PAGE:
NASHVILLE, Tenn. (WJHL) – Tennessee House Speaker Cameron Sexton laid out several hopes for the state’s 113th General Assembly in a call with News Channel 11 on Thursday.

“Tennessee’s still in very good financial shape, we’re still watching the national economy to see if it’s impacting us at all,” Sexton, a Republican serving the state’s 25th district, said. “At this point it hasn’t really impacted us with a high inflation rate, but we’re waiting to see. We think we’re going to have another good budget year.”

Sexton said he expects a significant amount of debate surrounding the state’s abortion law, which went into effect in 2022.

“I think you’ll see a lot of conversations around the trigger law,” Sexton said. “And members on both sides of the aisle proposing legislation to clarify or add exceptions.”

Sexton said state residents can expect more out of Republican Gov. Bill Lee’s office as he continues to explore the possibility of public-private road construction and expressways in the state.

The speaker also addressed legislation surrounding third-grade retention, saying that feedback from parents and educators has been heard.

“It needs to be clarified and changed, holding students accountable for a two-day test at the end of the year, the TCAP, we probably need to have a test included that they’re currently doing throughout the school year,” Sexton said. “So we can see how they’re performing. If they have a bad day at the end of the school year, for some reason, but they may have done well all throughout the year we need to take that into account.”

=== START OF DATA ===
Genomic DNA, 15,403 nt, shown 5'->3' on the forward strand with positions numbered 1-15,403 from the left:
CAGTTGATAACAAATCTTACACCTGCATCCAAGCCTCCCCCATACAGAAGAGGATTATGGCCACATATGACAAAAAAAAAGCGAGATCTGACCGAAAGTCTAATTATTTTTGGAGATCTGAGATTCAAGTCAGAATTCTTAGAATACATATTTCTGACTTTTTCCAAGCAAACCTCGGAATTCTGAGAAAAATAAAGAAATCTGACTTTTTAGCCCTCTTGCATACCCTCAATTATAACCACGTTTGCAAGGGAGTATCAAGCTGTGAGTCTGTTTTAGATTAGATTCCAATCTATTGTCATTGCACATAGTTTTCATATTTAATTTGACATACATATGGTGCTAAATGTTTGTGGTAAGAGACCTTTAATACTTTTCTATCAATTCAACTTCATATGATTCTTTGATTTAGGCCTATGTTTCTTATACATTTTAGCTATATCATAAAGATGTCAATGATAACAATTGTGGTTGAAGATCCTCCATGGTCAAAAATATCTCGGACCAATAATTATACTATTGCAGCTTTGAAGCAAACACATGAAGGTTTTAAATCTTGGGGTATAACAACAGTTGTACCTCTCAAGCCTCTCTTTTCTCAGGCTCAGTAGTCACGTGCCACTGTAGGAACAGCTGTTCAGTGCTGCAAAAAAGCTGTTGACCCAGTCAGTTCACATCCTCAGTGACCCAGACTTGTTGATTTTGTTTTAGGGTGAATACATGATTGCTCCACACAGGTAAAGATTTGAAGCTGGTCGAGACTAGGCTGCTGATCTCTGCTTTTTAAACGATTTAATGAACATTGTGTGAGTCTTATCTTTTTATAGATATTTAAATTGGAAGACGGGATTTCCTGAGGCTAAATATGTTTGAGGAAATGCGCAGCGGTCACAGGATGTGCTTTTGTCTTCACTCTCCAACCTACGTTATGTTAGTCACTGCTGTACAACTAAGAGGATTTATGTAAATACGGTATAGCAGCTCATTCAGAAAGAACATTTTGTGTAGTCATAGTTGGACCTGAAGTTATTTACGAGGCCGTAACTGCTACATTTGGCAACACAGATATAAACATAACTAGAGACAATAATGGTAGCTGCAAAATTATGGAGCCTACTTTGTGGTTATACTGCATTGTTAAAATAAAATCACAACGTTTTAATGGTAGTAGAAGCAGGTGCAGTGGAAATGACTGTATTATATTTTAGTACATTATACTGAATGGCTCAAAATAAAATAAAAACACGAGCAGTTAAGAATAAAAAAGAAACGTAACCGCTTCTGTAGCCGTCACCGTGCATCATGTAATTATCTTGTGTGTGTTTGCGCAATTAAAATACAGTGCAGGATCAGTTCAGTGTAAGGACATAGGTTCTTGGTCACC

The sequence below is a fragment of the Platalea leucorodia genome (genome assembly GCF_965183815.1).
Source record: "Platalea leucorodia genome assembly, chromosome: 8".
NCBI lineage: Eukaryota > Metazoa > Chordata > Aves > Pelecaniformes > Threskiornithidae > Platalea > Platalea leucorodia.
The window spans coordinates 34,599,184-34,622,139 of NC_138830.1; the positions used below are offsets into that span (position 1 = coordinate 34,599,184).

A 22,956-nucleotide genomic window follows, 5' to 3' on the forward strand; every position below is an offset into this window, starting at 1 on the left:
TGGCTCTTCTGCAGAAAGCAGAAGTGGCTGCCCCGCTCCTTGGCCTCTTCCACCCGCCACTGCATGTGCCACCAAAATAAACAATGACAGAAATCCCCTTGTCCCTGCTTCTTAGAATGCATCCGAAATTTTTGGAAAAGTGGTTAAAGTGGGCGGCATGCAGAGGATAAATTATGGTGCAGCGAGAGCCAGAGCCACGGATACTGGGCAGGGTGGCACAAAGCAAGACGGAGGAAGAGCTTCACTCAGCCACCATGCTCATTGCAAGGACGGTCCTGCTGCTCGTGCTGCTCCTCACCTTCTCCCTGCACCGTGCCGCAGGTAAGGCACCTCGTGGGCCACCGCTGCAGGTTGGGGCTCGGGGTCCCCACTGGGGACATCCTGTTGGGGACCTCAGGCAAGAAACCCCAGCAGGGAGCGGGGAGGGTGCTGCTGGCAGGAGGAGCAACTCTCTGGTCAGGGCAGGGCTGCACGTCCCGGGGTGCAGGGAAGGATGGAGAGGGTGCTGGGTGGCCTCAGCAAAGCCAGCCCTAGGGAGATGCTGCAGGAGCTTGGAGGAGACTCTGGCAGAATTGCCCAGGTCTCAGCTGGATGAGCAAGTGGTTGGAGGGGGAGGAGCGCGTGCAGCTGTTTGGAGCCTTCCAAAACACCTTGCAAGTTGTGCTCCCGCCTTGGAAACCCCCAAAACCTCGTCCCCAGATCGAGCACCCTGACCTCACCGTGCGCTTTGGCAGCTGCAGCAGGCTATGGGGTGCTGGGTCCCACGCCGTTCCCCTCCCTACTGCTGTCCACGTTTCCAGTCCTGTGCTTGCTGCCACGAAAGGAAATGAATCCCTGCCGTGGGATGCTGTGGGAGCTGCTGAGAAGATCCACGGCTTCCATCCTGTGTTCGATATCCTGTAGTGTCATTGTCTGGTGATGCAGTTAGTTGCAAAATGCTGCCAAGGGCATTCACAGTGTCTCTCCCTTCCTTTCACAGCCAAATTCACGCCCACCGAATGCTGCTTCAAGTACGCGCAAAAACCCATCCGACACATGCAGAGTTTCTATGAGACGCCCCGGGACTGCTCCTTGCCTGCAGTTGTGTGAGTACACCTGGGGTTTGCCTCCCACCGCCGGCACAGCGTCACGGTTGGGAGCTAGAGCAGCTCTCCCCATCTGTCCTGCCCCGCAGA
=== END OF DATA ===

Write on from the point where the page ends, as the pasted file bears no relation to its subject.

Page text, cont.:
In addition to changes with testing, Sexton said working to fix the root causes of third-grade literacy issues is key.

Another hot topic for Sexton was the reintroduction of medical cannabis legislation by his Democratic colleagues. House Bill 0085 would authorize adults to possess, consume, cultivate and transport cannabis if passed, and would allow parents/guardians to provide cannabis products to minors with medical conditions with doctor verification.

“I’m not in favor for recreational marijuana,” Sexton said. “I think that’s a terrible idea. You can look at Colorado, talk to law enforcement that has recreational marijuana. Especially in the youth, you see a lot of problems with it being in schools.”

According to Colorado’s state website on youth cannabis use, over 20% of high school students in the state said they had used cannabis in the last 30 days in a 2019 survey.

“Medical marijuana in the right forms, meaning in medical forms, I can be in favor of,” Sexton said. “But a medical form to me is not a chocolate bar and a gummy bear.”